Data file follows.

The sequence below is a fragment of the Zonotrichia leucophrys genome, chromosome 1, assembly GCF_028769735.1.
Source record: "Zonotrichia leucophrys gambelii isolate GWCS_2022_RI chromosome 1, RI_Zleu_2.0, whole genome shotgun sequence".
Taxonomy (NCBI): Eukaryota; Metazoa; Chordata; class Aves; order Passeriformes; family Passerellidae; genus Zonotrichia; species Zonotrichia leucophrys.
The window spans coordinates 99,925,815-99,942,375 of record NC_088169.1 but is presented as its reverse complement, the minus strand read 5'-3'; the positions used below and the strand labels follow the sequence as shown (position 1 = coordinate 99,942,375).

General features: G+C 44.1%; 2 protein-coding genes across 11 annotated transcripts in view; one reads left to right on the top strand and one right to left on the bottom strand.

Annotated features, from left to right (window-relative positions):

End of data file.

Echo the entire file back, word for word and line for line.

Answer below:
The sequence below is a fragment of the Zonotrichia leucophrys genome, chromosome 1, assembly GCF_028769735.1.
Source record: "Zonotrichia leucophrys gambelii isolate GWCS_2022_RI chromosome 1, RI_Zleu_2.0, whole genome shotgun sequence".
Taxonomy (NCBI): Eukaryota; Metazoa; Chordata; class Aves; order Passeriformes; family Passerellidae; genus Zonotrichia; species Zonotrichia leucophrys.
The window spans coordinates 99,925,815-99,942,375 of record NC_088169.1 but is presented as its reverse complement, the minus strand read 5'-3'; the positions used below and the strand labels follow the sequence as shown (position 1 = coordinate 99,942,375).

General features: G+C 44.1%; 2 protein-coding genes across 11 annotated transcripts in view; one reads left to right on the top strand and one right to left on the bottom strand.

Annotated features, from left to right (window-relative positions):